Operational Medicine Medical Education and Training

Transmit a 9-Line Medical Evacuation Message

This video was produced by the US Army in 1994 to assist in instructing medical providers in the use of radio communications to arrange medical evacuation.

This video describes each of the 9 lines used to format a MEDEVAC request..

The video may be freely downloaded.

 
Video Runtime 7:27
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MEDEVAC 9 Line Request Voice Template Example:

a)      "CharlieMed, this is Echo-2-Niner, over".

b)      "Echo-2-Niner, this is Charlie-Med, send over".

c)      "This is Echo-2-Niner, request medevac, over".

d)      "Echo-2-Niner this is Charlie-Med, authenticate Yankee, over".

e)      "Charlie-Med, this is Echo-2-Niner, I authenticate Champion, over".

f)        "Roger Echo-2-Niner, send request over".

g)      “Roger, nine line as follows, break,”

h)      “ONE, Tango-alpha 6577, break”

i)        “TWO, 39.39,E-7-Romeo, break”

j)        “THREE, 1-Charlie, 2-Delta, break”

k)      “FOUR, Alpha, break”

l)        “FIVE, Lima-1, Alpha-2, break”

m)    “SIX”, November, break”

n)      “SEVEN, Green smoke, break”

o)      “EIGHT, US military, break”

p)      “NINE, Large raising hills to the north, and south with wires to the north running east to west, over.”

From CASUALTY EVACUATION, FMST 0503, 17 DEC 99, Field Medical Service School, Camp Pendleton, California

 

 

 


 

Fireman's carry of wounded

 

MEDEVAC REQUEST (9 Line Brief):

a.       Medical evacuation request transmisions should be by the most direct communication means available to the medical unit controlling evacuation assets.  The means and frequencies used will depend on the organization, availablity, and location in the area of operations, as well as the distance between units.  The primary and secondary frequency for medevac requests will be specified by the unit evacuation plan.

b.      The information must be clear, concise, and easily transmitted.  The is done by use of the authorized brevity code.  The authorized brevity code is a series of phoenetic letters, numbers, and basic descriptive terminology used to transmit medevac information.

c.       Under wartime conditions and for training purposes this includes radio frequency encryption and the use of authorized brevity codes.  These codes indicate the standard information required for a medevac commonly known as the “9 Line Brief”.

d.      This brief is verbally transmitted in numerical “line” sequence utilizing the authorized brevity codes as follows:

1.      Line “One”:

a)      Location of pickup site in descripitive terms –  encrypted grid coordinates.

b)      Coordinating unit will provide planned route if casualties are located in more than one location.

2.      Line “Two”:

a)      Radio frequency, call sign, and suffix – Encrypted frequency of requesting unit and suffix of person to be contacted as needed.

3.      Line “Three”:

a)      Number of patients by precedence – Reported only as medevac categories applicable with encrypted brevity codes:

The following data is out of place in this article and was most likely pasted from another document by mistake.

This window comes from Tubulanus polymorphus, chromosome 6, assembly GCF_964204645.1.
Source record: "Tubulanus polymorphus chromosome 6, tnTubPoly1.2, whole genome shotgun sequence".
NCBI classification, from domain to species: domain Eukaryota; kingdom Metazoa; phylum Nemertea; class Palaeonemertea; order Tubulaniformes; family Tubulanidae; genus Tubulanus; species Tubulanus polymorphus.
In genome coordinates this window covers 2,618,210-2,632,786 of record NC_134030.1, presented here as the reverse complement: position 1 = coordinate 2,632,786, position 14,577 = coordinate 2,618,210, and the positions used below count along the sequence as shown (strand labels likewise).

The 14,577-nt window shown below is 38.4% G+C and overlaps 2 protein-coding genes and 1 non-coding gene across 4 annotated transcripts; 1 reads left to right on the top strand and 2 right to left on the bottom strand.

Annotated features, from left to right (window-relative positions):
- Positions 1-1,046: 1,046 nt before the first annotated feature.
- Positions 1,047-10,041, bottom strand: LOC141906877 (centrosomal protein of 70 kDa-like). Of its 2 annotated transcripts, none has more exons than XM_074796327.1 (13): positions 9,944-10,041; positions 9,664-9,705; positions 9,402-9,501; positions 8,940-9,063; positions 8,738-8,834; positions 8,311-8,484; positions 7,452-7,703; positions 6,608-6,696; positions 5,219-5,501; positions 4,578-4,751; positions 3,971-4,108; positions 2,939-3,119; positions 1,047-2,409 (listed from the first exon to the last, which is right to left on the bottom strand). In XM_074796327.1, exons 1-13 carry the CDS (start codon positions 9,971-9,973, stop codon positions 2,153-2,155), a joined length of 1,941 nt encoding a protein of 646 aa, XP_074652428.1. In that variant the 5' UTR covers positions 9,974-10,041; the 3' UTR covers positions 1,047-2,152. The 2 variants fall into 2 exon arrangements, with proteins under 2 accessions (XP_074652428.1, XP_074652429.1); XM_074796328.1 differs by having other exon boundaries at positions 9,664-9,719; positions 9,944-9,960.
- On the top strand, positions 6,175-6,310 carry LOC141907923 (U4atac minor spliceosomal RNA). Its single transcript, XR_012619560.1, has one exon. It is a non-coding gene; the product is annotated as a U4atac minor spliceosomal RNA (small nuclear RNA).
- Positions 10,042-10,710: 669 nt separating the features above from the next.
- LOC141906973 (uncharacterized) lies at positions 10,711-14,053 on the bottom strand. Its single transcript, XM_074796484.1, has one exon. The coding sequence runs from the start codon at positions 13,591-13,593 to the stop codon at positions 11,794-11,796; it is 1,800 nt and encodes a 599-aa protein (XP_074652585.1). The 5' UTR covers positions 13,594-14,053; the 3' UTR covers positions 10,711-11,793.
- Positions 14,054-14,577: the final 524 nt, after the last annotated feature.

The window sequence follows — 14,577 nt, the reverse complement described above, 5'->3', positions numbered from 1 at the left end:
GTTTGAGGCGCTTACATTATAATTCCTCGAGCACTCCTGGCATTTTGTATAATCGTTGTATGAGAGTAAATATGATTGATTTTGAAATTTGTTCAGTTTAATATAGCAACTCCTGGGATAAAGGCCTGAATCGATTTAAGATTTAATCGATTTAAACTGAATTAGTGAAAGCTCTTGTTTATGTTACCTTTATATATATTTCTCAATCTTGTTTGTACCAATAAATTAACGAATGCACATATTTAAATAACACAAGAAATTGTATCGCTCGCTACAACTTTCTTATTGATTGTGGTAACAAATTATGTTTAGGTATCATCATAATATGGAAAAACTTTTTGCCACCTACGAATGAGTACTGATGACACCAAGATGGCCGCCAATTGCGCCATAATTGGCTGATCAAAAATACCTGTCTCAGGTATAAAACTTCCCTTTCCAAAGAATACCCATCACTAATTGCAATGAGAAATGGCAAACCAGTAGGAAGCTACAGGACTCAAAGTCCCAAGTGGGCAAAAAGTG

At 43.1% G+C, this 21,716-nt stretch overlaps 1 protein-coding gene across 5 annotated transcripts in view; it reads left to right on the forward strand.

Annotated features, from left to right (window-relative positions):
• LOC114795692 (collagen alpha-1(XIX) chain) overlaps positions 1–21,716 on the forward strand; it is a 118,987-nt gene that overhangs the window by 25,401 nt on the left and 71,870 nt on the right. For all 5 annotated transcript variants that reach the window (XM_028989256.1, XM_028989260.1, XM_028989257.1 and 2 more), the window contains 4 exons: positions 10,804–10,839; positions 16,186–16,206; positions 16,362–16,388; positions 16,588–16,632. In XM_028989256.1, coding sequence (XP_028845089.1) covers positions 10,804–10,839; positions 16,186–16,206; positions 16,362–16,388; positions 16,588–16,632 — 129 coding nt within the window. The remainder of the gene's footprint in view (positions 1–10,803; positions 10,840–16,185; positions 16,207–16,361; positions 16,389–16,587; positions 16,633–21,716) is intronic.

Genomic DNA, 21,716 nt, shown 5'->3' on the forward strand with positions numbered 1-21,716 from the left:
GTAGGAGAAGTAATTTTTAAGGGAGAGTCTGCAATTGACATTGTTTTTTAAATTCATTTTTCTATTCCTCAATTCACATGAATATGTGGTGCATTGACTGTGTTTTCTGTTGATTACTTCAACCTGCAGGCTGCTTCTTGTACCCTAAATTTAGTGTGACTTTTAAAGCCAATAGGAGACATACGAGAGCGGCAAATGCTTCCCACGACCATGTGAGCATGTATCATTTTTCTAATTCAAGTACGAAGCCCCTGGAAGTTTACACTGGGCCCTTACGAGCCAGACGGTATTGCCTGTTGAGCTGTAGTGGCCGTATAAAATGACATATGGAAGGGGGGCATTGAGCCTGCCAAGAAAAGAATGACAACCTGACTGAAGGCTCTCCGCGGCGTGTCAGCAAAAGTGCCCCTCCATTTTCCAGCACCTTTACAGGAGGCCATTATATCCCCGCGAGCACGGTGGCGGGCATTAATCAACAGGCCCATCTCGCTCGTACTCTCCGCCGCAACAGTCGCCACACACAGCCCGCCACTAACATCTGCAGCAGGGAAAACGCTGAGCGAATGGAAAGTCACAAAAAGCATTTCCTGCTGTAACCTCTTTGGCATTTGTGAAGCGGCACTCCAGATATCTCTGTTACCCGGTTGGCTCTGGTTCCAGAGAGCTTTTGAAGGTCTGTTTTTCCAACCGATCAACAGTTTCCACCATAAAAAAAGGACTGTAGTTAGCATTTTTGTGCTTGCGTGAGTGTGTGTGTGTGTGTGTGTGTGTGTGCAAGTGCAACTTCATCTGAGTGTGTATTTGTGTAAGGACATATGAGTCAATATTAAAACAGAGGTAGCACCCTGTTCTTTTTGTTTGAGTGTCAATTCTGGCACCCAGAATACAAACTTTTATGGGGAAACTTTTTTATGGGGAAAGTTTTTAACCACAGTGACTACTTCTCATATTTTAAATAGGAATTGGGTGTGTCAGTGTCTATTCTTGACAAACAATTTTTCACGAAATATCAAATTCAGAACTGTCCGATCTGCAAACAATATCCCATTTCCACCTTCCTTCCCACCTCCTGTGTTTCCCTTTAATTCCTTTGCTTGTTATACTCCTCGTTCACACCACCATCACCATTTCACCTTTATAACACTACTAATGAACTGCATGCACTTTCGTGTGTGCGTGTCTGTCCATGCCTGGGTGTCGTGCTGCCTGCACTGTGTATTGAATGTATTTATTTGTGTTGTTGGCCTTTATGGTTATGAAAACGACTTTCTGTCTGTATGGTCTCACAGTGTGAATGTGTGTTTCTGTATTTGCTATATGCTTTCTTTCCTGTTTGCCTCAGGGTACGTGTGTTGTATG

1)      “A”+ # - Urgent.

2)      “B”+ # - Urgent Surgical.

3)      “C”+ # - Priorty.

4)      “D”+ # - Routine.

5)      “E”+ # - Convenience.

b)      If two or more categories are reported in the same request, the word “BREAK” is to be verbalized between each category.

4.      Line “Four”:

a)      Special Equipment Required:

1)      “A”- None.

2)      “B”- Hoist.

3)      “C”- Extraction equipment.

4)      “D”- Ventilator.

5.      Line “Five”:

a)      Number of patients by types- Litter or ambulatory:

1)      “L” + number of patients.

2)      “A” + number of patients.

b)      Report applicable info only and if requesting for both types, use “BREAK” between entries.

 

6.      Line “Six”:

a)      Wartime- Security of pick up site:

1)      “N”- No enemy troops present.

2)      “P”-  Possible enemy in area, approach with caution.

3)      “E”- Enemy troops in area, appraoch with caution. 

4)      “X”- Enemy troops in area, armed escort required.

b)      Peacetime- Number and descriptive type of wound, injury or illness.

7.      Line “Seven”:

a)      Method of pick up site marking- Ensure encrypted especially during wartime:

1)      “A”- Panels.

2)      “B”- Pyrotechnic signal.

3)      “C”- Smoke signal.

4)      “D”- None.

5)      “E”- Other, specify.

8.      Line “Eight”:

a)      Patient nationalty and status - The number of patients in each of the below does not need to be transmitted:

1)      “A”- US Military.

2)      “B”- US Civilian.

3)      “C”- Non-US Military.

4)      “D”- Non-US Civilian.

5)      “E”- Enemy prisoner of war (EPW).

9.      Line “Nine”:

a)      Terrain description - Descriptive details of terrain features and there relationship in and around proposed landing site (lakes, mountains wires, etc.).

b)      Wartime - Include as applicapable, NBC contanimation:

1)      “N”- Nuclear.

2)      “B”- Biological.

3)      “C”- Chemical.            

From CASUALTY EVACUATION, FMST 0503, 17 DEC 99, Field Medical Service School, Camp Pendleton, California

 

 

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